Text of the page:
Monday, 7 March 2016

The Balanced Mutual Fund - sounds great but look again

There will be investors that are in Mutual Funds.  They have been in Mutual Funds from their 1st dollar invested and no matter how many people tell them that they are paying way too much (see my post on Mutual Fund MERs) they will stay in them no matter what.

RBC Mutual Funds

Here is the link to the RBC Mutual Fund Listing.  If you must stay in Mutual Funds.  You can still reduce your investing costs.  Avoid the Balanced Fund.  Now the name sounds safe, secure, almost like you are covering all your bases.  You are investing in safe and risky.  You are balanced.  A balanced fund in my view can bring confusion and complexity to an investor's portfolio when making it simpler is often best.

Going to our example of the RBC Mutual Funds.  Go to fund RBF272 Balanced Fund.  The MER is 2.16% and if you drill in.  Look at the top 10 holdings.  The names that stand out are RBC, TD, BNS, and Suncor.  Now go to fund RBF556 Index Fund.  The MER is 0.72% and if you drill in again, the top 10 holdings include RBC, TD, BNS, BCE, BMO, Suncor, and Enbridge.  Now there are a lot of duplicate holdings in these 2 funds.  The problem is a lot of investors could and I am sure they have picked both funds.  Now the huge difference is the MER.  2.16% vs 0.72% for almost the same holdings?  I think you can see where I am going now.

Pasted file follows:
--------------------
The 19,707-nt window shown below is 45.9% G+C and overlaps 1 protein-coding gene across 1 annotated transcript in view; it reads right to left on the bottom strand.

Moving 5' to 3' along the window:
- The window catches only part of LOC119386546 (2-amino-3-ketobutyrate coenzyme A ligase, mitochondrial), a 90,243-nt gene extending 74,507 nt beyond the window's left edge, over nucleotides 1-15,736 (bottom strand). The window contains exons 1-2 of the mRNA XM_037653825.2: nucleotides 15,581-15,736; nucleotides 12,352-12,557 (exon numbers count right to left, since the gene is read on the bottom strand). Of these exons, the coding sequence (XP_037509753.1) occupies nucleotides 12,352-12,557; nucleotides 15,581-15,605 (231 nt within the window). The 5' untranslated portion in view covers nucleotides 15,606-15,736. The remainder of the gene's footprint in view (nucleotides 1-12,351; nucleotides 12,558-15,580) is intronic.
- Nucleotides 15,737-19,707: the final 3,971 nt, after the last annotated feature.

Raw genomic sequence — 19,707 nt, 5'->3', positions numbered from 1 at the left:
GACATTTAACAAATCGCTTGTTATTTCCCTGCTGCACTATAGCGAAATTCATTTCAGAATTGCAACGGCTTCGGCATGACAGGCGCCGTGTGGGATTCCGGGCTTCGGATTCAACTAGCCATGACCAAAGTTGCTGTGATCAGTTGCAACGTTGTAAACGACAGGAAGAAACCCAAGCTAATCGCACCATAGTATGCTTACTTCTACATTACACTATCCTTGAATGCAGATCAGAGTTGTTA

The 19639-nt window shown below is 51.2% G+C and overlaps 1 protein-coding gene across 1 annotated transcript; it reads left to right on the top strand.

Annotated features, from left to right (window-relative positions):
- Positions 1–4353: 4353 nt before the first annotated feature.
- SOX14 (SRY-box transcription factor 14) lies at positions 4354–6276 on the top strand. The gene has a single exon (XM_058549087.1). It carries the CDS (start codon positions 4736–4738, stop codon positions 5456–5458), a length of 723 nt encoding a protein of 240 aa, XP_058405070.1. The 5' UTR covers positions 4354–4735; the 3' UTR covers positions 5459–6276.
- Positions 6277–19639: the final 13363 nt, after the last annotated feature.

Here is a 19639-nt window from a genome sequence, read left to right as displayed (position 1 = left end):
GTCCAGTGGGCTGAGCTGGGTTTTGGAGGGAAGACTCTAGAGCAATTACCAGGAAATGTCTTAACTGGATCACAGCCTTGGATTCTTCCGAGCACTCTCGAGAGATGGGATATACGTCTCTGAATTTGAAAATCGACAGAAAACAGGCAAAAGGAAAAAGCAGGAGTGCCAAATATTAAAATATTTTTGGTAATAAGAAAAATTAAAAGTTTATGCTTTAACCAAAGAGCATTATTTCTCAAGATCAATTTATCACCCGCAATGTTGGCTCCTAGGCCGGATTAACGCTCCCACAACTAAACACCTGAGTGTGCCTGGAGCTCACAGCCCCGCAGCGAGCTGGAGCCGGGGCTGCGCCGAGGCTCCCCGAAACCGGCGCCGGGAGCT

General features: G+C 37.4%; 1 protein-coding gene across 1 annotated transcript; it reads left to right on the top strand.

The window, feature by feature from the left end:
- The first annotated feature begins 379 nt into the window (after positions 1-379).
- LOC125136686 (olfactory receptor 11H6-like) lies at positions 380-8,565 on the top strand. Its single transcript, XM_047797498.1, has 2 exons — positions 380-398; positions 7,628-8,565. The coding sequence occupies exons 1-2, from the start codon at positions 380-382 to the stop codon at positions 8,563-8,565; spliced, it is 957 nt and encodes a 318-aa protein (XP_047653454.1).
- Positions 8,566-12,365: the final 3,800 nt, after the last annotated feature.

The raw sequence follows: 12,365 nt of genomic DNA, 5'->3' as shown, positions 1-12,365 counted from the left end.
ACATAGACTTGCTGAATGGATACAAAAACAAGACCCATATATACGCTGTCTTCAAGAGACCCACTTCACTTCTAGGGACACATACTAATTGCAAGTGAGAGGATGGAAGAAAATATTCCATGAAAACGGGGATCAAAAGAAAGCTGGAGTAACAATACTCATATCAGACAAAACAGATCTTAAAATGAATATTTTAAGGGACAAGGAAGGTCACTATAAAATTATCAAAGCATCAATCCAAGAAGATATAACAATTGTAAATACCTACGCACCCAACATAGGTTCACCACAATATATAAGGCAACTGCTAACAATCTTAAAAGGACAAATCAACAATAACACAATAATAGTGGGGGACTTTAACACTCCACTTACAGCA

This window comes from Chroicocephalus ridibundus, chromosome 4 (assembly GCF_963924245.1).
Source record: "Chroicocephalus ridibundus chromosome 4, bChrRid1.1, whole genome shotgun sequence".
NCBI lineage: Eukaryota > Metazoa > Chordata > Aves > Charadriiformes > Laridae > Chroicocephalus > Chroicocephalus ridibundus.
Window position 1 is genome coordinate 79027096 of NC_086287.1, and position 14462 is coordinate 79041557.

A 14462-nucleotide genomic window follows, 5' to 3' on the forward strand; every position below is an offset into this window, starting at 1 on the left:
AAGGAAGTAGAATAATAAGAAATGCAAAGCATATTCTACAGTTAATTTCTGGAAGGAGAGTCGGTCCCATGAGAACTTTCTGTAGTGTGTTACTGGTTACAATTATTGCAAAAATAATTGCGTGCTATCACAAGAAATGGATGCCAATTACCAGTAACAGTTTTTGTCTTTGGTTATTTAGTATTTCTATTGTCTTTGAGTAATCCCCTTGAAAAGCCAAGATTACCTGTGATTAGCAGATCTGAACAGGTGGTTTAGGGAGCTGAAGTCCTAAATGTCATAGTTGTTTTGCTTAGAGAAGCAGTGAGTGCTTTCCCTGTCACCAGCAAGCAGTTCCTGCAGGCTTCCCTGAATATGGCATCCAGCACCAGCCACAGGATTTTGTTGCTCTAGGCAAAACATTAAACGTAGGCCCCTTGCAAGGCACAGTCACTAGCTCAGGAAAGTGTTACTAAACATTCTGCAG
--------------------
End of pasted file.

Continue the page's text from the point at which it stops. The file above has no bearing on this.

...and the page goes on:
Now all Balanced Funds are created differently, while Index Funds are just that, they match the index in their allocation.

Here are 3 reasons why Balanced Funds are bad for you:

1. Who is the Fund Manager?

The Balanced Fund lets a complete stranger decide what he considers the best balanced allocation is for the Fund and this in his view is suppose to satisfy everyone's investment needs in the fund.  Highly unlikely.  The investment needs of an investor should be in the hands of a financial planner not in the hands of the Fund Manager who may not even be in the same province that the investor lives in.


What do I mean Cash Balances?  Well not all but some balanced funds have cash balances of almost 5%.  If you look at the year end or quarterly statements, they will most likely be a section that indicates the fund is holding a cash balance.  So that means you are paying the MER for someone to hold CASH?  And the MER is high too, too much cash means too much of your money is not working for you but instead is helping fund the MER paid to the fund manager.


I left the last item called Fees or MERs.  The MER applies to the entire Mutual Fund industry but for this post, the 2 RBC Mutual Funds are great examples of what to look for.  The fact that Canada has some of the highest MERs in the world and is repeatedly publicized and discussed but ignored by investors tells how powerful the industry has brain washed us into thinking Mutual Funds are great.  While a balanced fund can charge higher fees than its Index counterpart, I would rather own the lower fee just for the sake of a lower fee.

Final Thoughts.

Do not let the name, balanced fund confuse you.  You are not balanced at all,  there is no balance.  It is just another fund where the allocations are picked evenly.  This is definitely not worth your hard earned MER.  Go Index Fund.

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